This post was originally published in the Progressive Cattleman Extra- read it here!
I recently saw an ad on Facebook for “The Bachelor” of a bunch of very well- dressed young ladies feeding dairy calves and shoveling manure out of a cattle barn. It was kind like a train wreck- painful to watch, but I couldn’t look away! Mr. Bachelor looked mighty pleased with himself; surrounded by a bunch of girls that were literally turning green as their pretty clothes and fancy hair sucked up the “Odeur de Stockyards”. I thought, “Ain’t that romantic?” I mean, is there no better way to gauge someone’s character than seeing how well they hold up in high heels while shoveling poop? It made me thankful for my barn boots and for growing up in agriculture, and not having to try-out to marry into it.
One frigid evening after work, I was feeding horses and checking the stock tank when it occurred to me that stopping at the house to change into more appropriate attire might not have been such a bad idea. As I started to crawl through the barbed wire fence, I remembered I was wearing a brand new coat that I had just gotten from my employer as an anniversary gift, and new slacks. The problem was, though, that I had already committed myself to the situation. I was trying to push the wires apart just a little farther than was really necessary, while gingerly attempting to crawl between them without catching my new coat on a barb. I realized, right there, that this is exactly why ranchers have to keep a separate wardrobe of “town clothes” and “work clothes”… and just how quickly a favorite piece of “town clothes” can be demoted to the “work clothes” part of the closet. Thankfully I managed to get through the fence, check the tank, crawl back through a second time, and not fall into a snowdrift or tear anything.
I have learned, through many years of experience, to always have a second pair of extra shoes in my car. Manure happens. It never fails that the more expensive the boot, the chances of it landing in crap increase exponentially the closer I get to the barn. I don’t know if anyone else has the same problem, but it could be twenty degrees below zero, and everything from the stock tank to the fireplace could be frozen- and the minute I step out the barn door in a pair of “good” boots, I would land in the only pile of unfrozen manure on the entire place.
Of course Mother Nature only makes living on a ranch even less fashionable. Sometimes I find myself looking around the parking lot where I work, jealously pining for a vehicle with paint that is still visible. Then I remember that clean cars and gravel road don’t exactly go together. Anytime we help friends ride or work cows, it isn’t unusual for everyone to be wearing ball caps rather than cowboy hats… thanks to the wind that never stops here, ball caps are easier to keep track of than a cowboy hat. Weather is always unpredictable. If the back seat of every pickup on our place is an indication, I could easily switch from a tank top in July to a parka, and back to a flannel sweatshirt at a moment’s notice. If you can find it, you can wear it.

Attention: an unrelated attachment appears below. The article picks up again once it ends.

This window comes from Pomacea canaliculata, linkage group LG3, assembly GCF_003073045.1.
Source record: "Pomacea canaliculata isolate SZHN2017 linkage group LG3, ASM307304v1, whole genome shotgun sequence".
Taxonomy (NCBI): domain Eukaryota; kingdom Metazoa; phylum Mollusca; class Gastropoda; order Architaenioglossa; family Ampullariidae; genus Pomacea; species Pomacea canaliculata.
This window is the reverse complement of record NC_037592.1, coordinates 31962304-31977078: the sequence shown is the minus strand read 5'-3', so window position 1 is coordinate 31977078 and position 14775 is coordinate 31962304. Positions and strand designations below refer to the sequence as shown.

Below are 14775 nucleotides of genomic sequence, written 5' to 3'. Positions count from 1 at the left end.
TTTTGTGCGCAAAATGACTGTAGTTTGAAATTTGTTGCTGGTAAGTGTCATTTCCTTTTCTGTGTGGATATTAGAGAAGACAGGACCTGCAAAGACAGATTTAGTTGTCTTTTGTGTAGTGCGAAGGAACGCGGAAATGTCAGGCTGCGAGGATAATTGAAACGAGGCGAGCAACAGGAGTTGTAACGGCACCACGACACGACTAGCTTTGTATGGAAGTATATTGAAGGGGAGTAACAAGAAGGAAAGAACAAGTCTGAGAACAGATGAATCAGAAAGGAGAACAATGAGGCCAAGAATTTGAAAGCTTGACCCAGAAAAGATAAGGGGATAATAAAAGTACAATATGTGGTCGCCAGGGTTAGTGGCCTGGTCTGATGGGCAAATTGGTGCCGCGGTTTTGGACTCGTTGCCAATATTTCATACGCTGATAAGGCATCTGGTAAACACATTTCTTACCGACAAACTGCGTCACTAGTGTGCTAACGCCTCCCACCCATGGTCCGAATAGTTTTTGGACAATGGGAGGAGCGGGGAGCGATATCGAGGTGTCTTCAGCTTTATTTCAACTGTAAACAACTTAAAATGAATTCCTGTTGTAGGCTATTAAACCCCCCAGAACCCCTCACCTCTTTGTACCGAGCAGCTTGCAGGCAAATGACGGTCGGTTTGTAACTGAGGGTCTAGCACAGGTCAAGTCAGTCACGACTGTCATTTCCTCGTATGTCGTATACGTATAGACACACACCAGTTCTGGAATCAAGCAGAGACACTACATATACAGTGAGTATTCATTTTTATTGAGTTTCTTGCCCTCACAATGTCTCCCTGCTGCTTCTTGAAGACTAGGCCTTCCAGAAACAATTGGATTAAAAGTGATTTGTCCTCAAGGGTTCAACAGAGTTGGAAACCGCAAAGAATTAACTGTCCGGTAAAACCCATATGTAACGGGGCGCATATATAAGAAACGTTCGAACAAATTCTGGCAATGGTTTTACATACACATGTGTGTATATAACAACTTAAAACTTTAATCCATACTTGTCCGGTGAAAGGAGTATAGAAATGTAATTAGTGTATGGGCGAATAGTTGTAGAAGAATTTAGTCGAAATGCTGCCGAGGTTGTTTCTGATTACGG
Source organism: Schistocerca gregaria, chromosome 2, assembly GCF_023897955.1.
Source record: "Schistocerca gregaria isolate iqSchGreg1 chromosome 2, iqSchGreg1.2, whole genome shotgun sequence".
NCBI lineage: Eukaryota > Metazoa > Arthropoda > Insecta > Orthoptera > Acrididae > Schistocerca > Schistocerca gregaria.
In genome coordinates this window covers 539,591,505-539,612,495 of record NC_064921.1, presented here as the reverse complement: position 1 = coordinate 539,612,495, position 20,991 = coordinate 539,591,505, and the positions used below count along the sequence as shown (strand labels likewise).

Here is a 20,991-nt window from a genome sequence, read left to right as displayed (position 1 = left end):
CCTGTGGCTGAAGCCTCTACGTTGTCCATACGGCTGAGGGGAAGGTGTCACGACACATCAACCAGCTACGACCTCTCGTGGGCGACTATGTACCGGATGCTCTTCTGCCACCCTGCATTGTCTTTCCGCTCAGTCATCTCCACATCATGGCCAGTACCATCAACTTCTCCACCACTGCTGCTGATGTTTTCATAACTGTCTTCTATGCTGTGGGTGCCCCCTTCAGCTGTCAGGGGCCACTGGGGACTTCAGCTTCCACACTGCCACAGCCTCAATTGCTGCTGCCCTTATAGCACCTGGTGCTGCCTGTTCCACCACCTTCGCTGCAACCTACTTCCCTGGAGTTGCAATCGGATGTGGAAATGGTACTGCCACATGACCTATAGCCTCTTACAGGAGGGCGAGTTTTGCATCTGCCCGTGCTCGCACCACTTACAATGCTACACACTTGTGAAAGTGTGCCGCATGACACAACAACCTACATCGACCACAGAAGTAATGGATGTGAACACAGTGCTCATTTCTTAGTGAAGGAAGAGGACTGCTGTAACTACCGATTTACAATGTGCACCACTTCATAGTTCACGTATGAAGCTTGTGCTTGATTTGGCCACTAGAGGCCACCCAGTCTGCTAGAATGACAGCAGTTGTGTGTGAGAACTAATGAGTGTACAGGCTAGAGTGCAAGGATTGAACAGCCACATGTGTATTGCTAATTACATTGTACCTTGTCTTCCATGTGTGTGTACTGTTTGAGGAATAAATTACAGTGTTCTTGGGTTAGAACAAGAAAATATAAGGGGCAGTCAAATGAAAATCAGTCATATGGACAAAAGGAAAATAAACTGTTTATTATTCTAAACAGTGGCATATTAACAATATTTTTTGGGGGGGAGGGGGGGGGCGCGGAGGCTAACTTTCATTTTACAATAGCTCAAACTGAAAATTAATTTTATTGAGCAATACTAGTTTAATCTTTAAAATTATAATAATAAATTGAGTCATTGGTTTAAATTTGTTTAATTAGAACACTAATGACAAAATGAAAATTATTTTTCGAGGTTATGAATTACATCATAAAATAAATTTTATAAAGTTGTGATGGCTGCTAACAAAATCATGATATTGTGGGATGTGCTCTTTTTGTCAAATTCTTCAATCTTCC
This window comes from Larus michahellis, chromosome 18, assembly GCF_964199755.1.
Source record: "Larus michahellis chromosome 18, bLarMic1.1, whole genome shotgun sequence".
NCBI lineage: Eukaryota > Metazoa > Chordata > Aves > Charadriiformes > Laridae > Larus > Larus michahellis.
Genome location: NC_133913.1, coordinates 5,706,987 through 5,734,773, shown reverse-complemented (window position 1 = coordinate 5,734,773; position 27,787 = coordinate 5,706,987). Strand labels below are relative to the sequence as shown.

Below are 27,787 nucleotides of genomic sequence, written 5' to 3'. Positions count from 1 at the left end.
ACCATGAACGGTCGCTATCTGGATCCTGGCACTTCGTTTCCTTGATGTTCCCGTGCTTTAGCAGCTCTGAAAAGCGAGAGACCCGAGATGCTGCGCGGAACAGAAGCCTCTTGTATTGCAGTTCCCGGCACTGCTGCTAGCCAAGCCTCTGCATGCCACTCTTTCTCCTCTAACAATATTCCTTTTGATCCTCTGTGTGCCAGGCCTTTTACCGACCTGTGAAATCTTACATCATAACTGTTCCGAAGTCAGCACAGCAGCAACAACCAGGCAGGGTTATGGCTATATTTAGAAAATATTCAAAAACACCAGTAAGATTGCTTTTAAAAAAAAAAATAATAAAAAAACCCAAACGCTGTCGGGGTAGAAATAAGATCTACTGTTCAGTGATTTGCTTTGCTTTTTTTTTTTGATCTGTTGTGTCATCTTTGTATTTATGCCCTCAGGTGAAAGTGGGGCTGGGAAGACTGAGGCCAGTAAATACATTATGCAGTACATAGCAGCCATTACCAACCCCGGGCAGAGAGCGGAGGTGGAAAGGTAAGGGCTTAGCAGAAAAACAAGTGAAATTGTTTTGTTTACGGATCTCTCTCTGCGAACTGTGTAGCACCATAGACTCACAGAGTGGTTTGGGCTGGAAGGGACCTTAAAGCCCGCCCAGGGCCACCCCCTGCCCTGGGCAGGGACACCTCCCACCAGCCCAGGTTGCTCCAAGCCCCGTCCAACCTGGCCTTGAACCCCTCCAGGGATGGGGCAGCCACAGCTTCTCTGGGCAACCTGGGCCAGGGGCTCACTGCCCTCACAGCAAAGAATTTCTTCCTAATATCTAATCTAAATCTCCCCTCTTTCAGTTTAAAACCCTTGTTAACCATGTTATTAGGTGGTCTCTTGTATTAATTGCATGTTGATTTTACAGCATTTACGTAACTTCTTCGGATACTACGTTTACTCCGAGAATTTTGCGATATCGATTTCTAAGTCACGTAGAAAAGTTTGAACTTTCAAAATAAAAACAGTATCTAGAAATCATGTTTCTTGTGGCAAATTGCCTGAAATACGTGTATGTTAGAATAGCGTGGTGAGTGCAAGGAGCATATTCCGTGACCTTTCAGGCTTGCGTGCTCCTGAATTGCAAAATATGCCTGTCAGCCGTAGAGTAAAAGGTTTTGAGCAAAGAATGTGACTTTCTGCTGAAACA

If you have a real fondness for material things, don’t live with a cowdog. Cowdogs (particularly puppies) are probably the real reason ranch families can’t have anything nice. Most cowdogs don’t get to live in the house, and quite frankly, I am pretty sure they wouldn’t want to even if they could. (Let’s clarify, though, that our cowdog does indeed live in the house with us; in fact, he sleeps in our bedroom on his own dog pillow, because he is spoiled). If you think a Lab puppy can destroy your shoes or home furnishings in a hurry, just leave your Heeler pup unattended for anything longer than a nanosecond. Chances are, you’ll be unpleasantly surprised. If they aren’t destroying something with their jaws, they probably stink from rolling in something unrecognizable; or have drug something dead into the yard and are waiting for your approval.
As for “The Bachelor”, while it was mildly entertaining, it showed the stark contrast between city life, and a life in agriculture. Life with livestock is dirty. Life with barbed wire and cow dogs is precarious, at best. Being at the mercy of greasy tractors, baling twine, loose hay, frozen water tanks, snotcicles, dirty trucks, and all the other things that come with a life in ranching doesn’t necessarily leave a lot of room for fancy clothes, manicures, or clean houses. Being a ranch wife may be messy, but at least I know there is never going to be a day when I have to clean the calving shed out in high heels and leggings!
Til next time,